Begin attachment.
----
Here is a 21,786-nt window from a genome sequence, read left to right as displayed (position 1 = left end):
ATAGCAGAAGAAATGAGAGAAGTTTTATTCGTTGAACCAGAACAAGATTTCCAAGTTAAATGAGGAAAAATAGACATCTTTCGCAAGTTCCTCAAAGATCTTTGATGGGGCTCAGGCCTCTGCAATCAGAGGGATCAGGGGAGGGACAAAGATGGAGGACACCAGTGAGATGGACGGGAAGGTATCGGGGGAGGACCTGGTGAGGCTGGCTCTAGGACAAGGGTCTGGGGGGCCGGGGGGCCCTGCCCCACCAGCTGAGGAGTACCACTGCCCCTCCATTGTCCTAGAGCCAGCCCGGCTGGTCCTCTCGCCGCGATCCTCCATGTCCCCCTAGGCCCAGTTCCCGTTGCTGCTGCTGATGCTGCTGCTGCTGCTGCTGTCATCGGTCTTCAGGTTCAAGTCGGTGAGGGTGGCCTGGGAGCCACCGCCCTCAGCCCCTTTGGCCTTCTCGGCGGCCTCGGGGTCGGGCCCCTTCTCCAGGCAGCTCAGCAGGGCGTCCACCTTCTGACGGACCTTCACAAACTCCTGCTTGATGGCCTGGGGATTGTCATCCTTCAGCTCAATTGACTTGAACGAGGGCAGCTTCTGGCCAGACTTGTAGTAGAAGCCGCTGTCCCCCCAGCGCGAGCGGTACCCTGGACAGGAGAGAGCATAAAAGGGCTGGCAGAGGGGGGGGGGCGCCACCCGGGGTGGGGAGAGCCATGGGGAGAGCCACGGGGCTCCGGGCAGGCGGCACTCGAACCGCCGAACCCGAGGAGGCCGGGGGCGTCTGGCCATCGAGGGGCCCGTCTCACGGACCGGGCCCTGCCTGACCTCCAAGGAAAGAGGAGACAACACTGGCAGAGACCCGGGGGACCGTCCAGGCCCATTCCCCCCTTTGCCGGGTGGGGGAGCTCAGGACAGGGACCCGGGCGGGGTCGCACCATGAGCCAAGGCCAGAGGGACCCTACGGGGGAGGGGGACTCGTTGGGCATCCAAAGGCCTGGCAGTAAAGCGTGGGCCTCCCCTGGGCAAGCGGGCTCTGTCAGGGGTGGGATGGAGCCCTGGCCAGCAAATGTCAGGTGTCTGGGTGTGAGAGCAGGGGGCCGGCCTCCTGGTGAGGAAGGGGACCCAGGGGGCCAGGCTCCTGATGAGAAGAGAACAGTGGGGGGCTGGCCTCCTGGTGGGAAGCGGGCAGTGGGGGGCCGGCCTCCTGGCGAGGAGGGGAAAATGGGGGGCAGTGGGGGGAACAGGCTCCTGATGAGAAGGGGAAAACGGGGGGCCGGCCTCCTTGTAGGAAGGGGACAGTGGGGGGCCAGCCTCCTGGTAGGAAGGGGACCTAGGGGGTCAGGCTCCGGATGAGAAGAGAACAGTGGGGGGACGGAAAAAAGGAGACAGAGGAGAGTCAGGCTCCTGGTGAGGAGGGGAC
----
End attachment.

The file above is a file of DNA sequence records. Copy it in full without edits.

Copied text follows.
Here is a 21,786-nt window from a genome sequence, read left to right as displayed (position 1 = left end):
ATAGCAGAAGAAATGAGAGAAGTTTTATTCGTTGAACCAGAACAAGATTTCCAAGTTAAATGAGGAAAAATAGACATCTTTCGCAAGTTCCTCAAAGATCTTTGATGGGGCTCAGGCCTCTGCAATCAGAGGGATCAGGGGAGGGACAAAGATGGAGGACACCAGTGAGATGGACGGGAAGGTATCGGGGGAGGACCTGGTGAGGCTGGCTCTAGGACAAGGGTCTGGGGGGCCGGGGGGCCCTGCCCCACCAGCTGAGGAGTACCACTGCCCCTCCATTGTCCTAGAGCCAGCCCGGCTGGTCCTCTCGCCGCGATCCTCCATGTCCCCCTAGGCCCAGTTCCCGTTGCTGCTGCTGATGCTGCTGCTGCTGCTGCTGTCATCGGTCTTCAGGTTCAAGTCGGTGAGGGTGGCCTGGGAGCCACCGCCCTCAGCCCCTTTGGCCTTCTCGGCGGCCTCGGGGTCGGGCCCCTTCTCCAGGCAGCTCAGCAGGGCGTCCACCTTCTGACGGACCTTCACAAACTCCTGCTTGATGGCCTGGGGATTGTCATCCTTCAGCTCAATTGACTTGAACGAGGGCAGCTTCTGGCCAGACTTGTAGTAGAAGCCGCTGTCCCCCCAGCGCGAGCGGTACCCTGGACAGGAGAGAGCATAAAAGGGCTGGCAGAGGGGGGGGGGCGCCACCCGGGGTGGGGAGAGCCATGGGGAGAGCCACGGGGCTCCGGGCAGGCGGCACTCGAACCGCCGAACCCGAGGAGGCCGGGGGCGTCTGGCCATCGAGGGGCCCGTCTCACGGACCGGGCCCTGCCTGACCTCCAAGGAAAGAGGAGACAACACTGGCAGAGACCCGGGGGACCGTCCAGGCCCATTCCCCCCTTTGCCGGGTGGGGGAGCTCAGGACAGGGACCCGGGCGGGGTCGCACCATGAGCCAAGGCCAGAGGGACCCTACGGGGGAGGGGGACTCGTTGGGCATCCAAAGGCCTGGCAGTAAAGCGTGGGCCTCCCCTGGGCAAGCGGGCTCTGTCAGGGGTGGGATGGAGCCCTGGCCAGCAAATGTCAGGTGTCTGGGTGTGAGAGCAGGGGGCCGGCCTCCTGGTGAGGAAGGGGACCCAGGGGGCCAGGCTCCTGATGAGAAGAGAACAGTGGGGGGCTGGCCTCCTGGTGGGAAGCGGGCAGTGGGGGGCCGGCCTCCTGGCGAGGAGGGGAAAATGGGGGGCAGTGGGGGGAACAGGCTCCTGATGAGAAGGGGAAAACGGGGGGCCGGCCTCCTTGTAGGAAGGGGACAGTGGGGGGCCAGCCTCCTGGTAGGAAGGGGACCTAGGGGGTCAGGCTCCGGATGAGAAGAGAACAGTGGGGGGACGGAAAAAAGGAGACAGAGGAGAGTCAGGCTCCTGGTGAGGAGGGGAC